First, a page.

Posts Tagged ‘wine facts’

More Fast Wine Facts

December 16, 2011 3:06 pm - Posted by Jody in Eat
With what is sure to be a holiday party filled next few weeks, show up prepared and impress your family and friends with these quick wine facts!

  • The Sangiovese grape was named after a god. The name derives from the Latin sanguis       Jovis, translating to  “the blood of Jove.”
  • Bulls blood was previously used as a fining agent.
  • Australia has over 60 designated growing regions (denoted as GI- Geographical                  Indications).
  • To prevent a sparkling wine from foaming out of the glass, pour a third of the glass and       pause before filling the rest.
  • In the US, when a vintage is declared on a label, 95% of the grapes must have been picked that year.
  • Once home to the Wappo Indians, the name Napa Valley comes from the Wappo dialect and means plenty.
  • Governor Arnold Schwarzenegger proclaimed October as California’s wine month.
  • Napa Valley was named an American Viticulture Area in 1983, making it the first AVA in California.
  • Vienna is the only major city that is also a designated wine area.
  • 90% of wine made in the US is made in California.
  • Greece is home to more than 300 indigenous and not very well known grape varieties.
  • In South Africa, wineries are referred to as wine farms
  • Of more than 50 countries in Africa, only eight are wine producing
    • South Africa
    • Morocco
    • Algeria
    • Tunisia
    • Egypt
    • Libya
    • Zimbabwe
    • Kenya
  • When Mount Vesuvius buried Pompeii in volcanic lava in 79 A.D., it also buried more than 200 wine bars.
  • Muscadine is not a variation of Muscat. It is native to the United States & used as table grapes for eating and occasionally used for wine.
  • Screw caps seal 93% of New Zealand wines.
  • In 2008 celebrity wine sales  exceeded $50 million
  • Vines were originally planted in South Africa to produce wines and grapes intended to ward off scurvy amongst sailors along the spice route.
  • Winemaking and grape growing in Australia directly employed 28 000 people in 2006.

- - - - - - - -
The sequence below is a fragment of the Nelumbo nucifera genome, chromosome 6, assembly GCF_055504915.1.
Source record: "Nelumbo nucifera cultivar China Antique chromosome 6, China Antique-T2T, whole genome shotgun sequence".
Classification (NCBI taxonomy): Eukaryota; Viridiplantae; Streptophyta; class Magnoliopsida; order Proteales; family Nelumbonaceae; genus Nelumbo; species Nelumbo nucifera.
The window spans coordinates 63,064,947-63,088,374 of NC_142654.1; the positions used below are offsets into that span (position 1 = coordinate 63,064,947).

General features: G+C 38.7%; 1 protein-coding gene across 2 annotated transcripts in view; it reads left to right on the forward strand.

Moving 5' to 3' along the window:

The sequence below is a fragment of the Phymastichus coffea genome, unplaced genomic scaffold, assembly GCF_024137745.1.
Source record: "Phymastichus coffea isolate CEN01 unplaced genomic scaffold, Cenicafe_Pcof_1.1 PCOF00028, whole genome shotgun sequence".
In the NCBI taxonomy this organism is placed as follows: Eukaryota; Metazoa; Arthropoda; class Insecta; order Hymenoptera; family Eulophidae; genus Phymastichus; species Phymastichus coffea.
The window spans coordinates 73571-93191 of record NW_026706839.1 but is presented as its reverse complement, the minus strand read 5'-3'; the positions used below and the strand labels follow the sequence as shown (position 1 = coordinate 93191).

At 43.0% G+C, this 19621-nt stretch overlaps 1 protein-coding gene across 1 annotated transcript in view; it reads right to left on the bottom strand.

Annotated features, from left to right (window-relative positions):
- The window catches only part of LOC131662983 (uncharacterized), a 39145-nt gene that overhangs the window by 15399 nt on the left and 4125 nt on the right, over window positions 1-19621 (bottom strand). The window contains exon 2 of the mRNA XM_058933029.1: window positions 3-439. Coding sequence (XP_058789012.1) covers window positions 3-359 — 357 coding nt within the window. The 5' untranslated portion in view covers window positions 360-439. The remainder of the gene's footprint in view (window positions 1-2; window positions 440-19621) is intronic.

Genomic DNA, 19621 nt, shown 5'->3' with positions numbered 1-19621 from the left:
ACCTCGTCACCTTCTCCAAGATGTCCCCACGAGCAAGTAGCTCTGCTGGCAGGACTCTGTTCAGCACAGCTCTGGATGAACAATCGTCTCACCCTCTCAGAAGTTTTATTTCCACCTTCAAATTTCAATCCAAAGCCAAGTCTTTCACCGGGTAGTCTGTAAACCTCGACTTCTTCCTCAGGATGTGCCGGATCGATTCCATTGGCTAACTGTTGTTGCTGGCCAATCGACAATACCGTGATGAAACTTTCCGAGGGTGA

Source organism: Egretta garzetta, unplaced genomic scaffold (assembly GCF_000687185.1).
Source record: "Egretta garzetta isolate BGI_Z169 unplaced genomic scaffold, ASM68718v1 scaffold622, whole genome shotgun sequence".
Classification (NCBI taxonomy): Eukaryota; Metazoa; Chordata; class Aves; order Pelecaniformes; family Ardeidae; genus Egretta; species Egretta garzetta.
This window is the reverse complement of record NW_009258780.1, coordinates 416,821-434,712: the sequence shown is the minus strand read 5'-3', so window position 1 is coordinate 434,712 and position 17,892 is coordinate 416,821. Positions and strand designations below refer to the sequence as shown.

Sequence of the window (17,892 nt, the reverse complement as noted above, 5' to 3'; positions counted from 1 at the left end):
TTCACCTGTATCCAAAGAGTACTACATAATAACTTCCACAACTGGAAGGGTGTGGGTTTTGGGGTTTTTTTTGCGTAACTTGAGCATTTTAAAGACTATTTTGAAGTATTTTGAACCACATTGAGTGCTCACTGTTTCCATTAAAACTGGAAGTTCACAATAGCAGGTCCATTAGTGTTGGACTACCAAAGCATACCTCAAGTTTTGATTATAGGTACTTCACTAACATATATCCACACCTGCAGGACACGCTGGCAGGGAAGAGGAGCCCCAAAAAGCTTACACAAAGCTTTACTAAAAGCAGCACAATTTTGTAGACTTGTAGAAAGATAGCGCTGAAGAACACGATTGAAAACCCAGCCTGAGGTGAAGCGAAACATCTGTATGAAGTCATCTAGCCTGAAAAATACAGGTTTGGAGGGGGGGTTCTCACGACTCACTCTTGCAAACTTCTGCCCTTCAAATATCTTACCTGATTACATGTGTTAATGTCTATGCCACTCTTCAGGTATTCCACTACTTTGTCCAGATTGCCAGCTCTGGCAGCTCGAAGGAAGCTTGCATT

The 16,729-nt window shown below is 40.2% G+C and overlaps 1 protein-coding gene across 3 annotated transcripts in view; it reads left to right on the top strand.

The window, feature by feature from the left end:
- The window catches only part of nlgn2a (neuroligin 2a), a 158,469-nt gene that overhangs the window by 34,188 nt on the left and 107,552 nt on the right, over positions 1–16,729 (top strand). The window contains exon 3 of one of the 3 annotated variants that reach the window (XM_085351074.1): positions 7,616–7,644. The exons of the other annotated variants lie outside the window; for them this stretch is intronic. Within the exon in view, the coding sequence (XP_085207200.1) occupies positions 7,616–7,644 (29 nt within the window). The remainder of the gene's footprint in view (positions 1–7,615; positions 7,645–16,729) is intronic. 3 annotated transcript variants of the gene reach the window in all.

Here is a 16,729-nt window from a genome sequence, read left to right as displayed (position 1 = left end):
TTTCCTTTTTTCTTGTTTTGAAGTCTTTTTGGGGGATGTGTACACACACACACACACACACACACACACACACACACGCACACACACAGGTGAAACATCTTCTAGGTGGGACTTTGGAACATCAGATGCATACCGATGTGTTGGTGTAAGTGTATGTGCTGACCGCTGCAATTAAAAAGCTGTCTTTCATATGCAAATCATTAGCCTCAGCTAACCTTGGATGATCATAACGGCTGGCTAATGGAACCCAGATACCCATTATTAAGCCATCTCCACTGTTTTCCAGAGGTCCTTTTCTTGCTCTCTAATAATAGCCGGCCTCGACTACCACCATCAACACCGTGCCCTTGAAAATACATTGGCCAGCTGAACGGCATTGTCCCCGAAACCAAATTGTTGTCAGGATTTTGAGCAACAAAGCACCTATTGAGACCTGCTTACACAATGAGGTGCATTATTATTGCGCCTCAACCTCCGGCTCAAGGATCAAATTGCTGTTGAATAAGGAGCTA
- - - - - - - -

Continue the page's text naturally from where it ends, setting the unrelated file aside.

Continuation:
• The first grape vines in Australia arrived with the first European settlers in 1788.
  • There are over 112,700 hectares of vineyards in South Africa.
  • Mexico is the oldest wine growing region in the Americas yet the average wine consumption per capita in Mexico is only two glasses a year.
  • South Africa exports around 400 million liters of wine a year.
  • Morello is the name given to the Maremmano horse’s fur and Morellino it’s the local name of Sangiovese in Tuscany’s Maremma.
  • French agronomist, Michel Pouget, is to thank for delicious Argentine Malbec. He took vines over in 1868 from Medoc.

15 cool things about wine

November 30, 2010 2:28 pm - Posted by Jody in Travel

Wine can amaze, astound or frustrate the average wine drinker.

We often use twitter to spread unique facts and figures. People love trivia and people love wine, so it goes without saying that people love wine trivia – especially after a few glasses of wine.

So over the last year the creative team at Wine Portfolio has gathered some really interesting tidbits about the world of wine. And since I didn’t finish my research for my planned blog today, I thought I would lay out some of my favorite factoids about wine. It isn’t being lazy – honestly 🙂

  1. By law you are not allowed to swallow wine during a wine tasting in Utah
  2. Christopher Columbus brought Sherry on his voyage to the New World
  3. And Magellan spent more money on Sherry than on weapons as he bought provisions for his journey (drink wine & not make war is a very good motto)
  4. That said, the U.S. Marines’ first recruiting station was in a bar
  5. Red wine can only be produced from red grapes but white wine can be produced from either red or white grapes
  6. There are approximately 20 million acres of grapes planted across the world making grapes the world’s number one fruit crop
  7. One acre of grapevines equals about 800 gallons of wine, therefore there is a lot of wine in the world (note my mathematical genius)
  8. Being intoxicated had desirable spiritual significance to the ancient Egyptians so they often gave their children names like “How Drunk is Cheops” or “How Intoxicated is Hathor” (or just “Jody”)
  9. The Manhattan cocktail (whiskey and sweet vermouth) was invented by Winston Churchill’s mother (he was responsible for his iconic love of cigars though)
  10. Alcohol is considered the only proper payment for teachers among the Lepcha people of Tibet (which is the only place in the world where I would consider teaching as a career)
  11. Methyphobia is fear of alcohol (which I don’t have), whereas dipsomania is an abnormal craving for alcohol (which I may have, depending upon your definition of abnormal)
  12. President Thomas Jefferson was the United States first wine expert and President Lincoln once owned a liquor store
  13. A manuscript called Decretum was written over 1000 years ago in a German Monastery to outline the punishment for Monks who were drunk (yeat another reason why I never felt a call to the monastery)
  14. The medieval Irish believed that fairies like good wine, so every night royalty would leave a keg of wine out for the fairies and it was always drunk by the next morning
  15. The world’s leading cork producer is Portugal (which is also the leading producer of people who are Portuguese)